The crown used to be 5s (i.e. £0.25), then it became £5 (which in view of inflation was a reasonable change which I was all in favour of), but now it is seems to be £13. You really can’t pretend that this is a quasi-circulation coin in a long tradition unless some are made available at face value through post offices and banks, as they were until recently. An uncirculated cupro-nickel coin at £5 already represents enough profit for the mint, and people will still buy them in superior qualities, but a proper issue at £5 is necessary to keep the crown respected as a genuine coin.

    • Adam Swansbury

      It’s true that a crown was always a coin of the value of 5 shillings / 25 pence. This £5 is crown-sized (roughly 38mm in diameter, like the real crown), but that does not make it a crown. I would have imagined you’d need an Act of Parliament to change the meaning of “crown” in the numismatic sense. I suppose you could say the “crown” refers to the headwear, since it is supposed to be a pun. Australia did a similar punning trick in 1937 and 1938 but with a real, traditional crown.

  • The 100 pound coin….love it!

    • Are you collecting the series Jonathan?

    • Darren Goodall

      it not £100 just worth the weight in silver nothing more

  • Robert Hutley

    I like a bargain, like everyone else, and the face value coins are certainly that! As for the remainder, they are beyond face value as both works of art and items of great value and interest to collectors. I am living in Africa right now and have been the subject of 6 burglaries in 6 years. Not a place to be a collector! When I return to UK, I expect to reignite my interest. I applaud the Royal Mint for the wonderful work they do, unequalled anywhere in the world.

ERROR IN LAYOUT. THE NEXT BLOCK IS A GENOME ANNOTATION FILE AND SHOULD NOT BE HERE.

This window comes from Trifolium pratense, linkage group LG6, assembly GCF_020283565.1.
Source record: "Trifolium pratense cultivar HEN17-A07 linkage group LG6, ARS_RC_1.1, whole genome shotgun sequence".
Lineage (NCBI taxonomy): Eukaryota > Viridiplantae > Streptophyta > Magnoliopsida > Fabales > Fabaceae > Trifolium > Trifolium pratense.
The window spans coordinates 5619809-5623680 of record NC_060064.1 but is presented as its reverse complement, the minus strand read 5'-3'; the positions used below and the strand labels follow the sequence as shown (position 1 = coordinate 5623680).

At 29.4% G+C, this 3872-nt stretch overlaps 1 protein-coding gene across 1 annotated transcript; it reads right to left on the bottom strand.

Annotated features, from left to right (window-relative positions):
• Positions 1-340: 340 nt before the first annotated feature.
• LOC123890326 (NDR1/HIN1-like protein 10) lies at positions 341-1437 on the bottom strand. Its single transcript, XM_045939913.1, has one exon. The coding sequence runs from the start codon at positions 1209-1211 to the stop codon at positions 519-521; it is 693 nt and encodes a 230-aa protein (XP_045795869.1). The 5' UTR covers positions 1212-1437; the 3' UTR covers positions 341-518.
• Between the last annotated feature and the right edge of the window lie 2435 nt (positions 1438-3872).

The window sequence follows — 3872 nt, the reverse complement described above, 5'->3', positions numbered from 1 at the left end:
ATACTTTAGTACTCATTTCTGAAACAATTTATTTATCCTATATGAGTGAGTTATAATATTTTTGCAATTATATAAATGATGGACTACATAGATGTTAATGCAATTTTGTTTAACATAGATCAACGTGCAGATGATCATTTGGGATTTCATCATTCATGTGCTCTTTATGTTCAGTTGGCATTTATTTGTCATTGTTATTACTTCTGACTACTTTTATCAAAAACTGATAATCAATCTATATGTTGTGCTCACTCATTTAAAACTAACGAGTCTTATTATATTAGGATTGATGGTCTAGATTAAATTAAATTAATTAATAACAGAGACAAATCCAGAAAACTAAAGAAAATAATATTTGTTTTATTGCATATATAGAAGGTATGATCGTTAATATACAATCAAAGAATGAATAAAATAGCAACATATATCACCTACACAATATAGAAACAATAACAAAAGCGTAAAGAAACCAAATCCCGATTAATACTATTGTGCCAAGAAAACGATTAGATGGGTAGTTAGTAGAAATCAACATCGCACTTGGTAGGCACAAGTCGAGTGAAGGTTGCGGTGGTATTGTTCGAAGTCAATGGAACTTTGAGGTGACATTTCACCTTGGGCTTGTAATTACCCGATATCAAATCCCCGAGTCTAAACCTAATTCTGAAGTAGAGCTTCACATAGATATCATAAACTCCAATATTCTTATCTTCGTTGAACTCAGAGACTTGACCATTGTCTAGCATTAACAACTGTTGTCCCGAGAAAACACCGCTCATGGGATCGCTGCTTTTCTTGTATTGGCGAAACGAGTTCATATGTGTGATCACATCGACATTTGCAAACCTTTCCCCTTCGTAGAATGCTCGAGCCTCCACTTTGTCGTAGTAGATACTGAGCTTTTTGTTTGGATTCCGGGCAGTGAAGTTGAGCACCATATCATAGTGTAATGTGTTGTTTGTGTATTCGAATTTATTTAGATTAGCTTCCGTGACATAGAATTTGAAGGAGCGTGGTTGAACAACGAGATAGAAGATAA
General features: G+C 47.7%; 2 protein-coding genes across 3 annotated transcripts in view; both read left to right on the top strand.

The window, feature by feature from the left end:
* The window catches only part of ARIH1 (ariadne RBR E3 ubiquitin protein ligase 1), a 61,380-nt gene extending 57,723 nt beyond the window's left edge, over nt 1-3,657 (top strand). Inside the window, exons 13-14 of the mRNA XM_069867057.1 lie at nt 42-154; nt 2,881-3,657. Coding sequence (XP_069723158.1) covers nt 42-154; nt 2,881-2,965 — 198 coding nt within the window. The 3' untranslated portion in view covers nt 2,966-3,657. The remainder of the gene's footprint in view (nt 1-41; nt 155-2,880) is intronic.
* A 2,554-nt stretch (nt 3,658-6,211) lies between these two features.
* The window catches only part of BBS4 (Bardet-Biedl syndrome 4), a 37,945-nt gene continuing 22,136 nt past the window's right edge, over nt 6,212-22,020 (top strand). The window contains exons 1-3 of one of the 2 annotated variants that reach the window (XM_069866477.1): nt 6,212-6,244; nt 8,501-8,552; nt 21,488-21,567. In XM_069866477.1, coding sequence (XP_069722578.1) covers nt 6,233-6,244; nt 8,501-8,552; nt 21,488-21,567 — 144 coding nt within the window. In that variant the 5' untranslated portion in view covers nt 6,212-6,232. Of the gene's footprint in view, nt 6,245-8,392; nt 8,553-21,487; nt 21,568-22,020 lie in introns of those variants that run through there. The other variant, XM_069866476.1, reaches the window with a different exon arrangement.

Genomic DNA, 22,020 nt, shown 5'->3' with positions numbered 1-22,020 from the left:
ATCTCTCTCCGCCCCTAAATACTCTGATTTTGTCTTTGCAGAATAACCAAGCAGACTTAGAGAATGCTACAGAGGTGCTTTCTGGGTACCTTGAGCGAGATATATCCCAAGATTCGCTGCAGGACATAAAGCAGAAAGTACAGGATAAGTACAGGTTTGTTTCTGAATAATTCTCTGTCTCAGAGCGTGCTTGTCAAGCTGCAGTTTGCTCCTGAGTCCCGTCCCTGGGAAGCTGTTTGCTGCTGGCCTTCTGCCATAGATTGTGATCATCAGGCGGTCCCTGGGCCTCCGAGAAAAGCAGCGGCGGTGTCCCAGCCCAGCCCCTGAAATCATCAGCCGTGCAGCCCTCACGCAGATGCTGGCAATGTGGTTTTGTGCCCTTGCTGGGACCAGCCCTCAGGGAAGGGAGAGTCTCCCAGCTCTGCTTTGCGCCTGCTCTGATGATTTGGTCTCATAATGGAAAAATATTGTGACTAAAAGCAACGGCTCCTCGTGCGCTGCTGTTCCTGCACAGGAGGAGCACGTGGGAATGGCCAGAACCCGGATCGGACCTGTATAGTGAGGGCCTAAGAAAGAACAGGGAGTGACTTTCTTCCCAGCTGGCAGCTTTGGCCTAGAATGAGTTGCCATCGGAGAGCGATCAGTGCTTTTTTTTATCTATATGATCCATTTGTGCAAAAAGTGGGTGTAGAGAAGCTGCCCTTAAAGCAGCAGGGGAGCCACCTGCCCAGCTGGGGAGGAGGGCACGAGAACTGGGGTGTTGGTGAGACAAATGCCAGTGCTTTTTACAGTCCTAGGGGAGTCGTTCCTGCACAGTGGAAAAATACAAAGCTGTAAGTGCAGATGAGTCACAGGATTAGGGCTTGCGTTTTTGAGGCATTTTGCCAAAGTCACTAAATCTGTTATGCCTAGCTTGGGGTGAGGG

• Thank you for your feedback Robert – it’s a pleasure to read your comment and I will certainly share this with the team! I’m sorry to hear about the burglaries. When are you coming back to the UK? Did you know we’re opening a visitor centre in Spring 2016? We’d love to see you there.

  • Christine Ball

    I think Royal Mint should re-introduce the £5.00 coinage / crowns for £5.00 as there are hundreds if not thousands of collectors who would take up the offer of getting at least one and with so many celebrations whether it be anniversaries, royalty or events which have taken or are due to take place, this could work out to be a very worthwhile money earner

    • Thank you for the feedback Christine. I will share it with the team.

      • Menelik A I

        Why not thank me for my feedback, which introduced the same idea ?

  • Joefuss2 .

    I am across the pond in USA (Tennessee) and my father was born in Bury, Lancashire. He’s gone now but in me he placed a yearning for England, Great Britain, and United Kingdom. I am in my late 60s and still have problems getting items I favor because of the postage or Royal Mail rates which I find excessively high. The other quandary is the difference between our currencies. I just multiply yours by 1.6 and I am close enough. The 20 pound coin is perfect for me to treasure.

  • SaintEnoch

    Amazed that the gorgeous Big Ben £100 coin is missing from the list…

    • There aren’t many lists that we’d want to miss this off, but as the coin launched in 2014 we decided to exclude it from this list. Many thanks, Dan.

  • Darren Goodall

    very misleading these commemorative coins!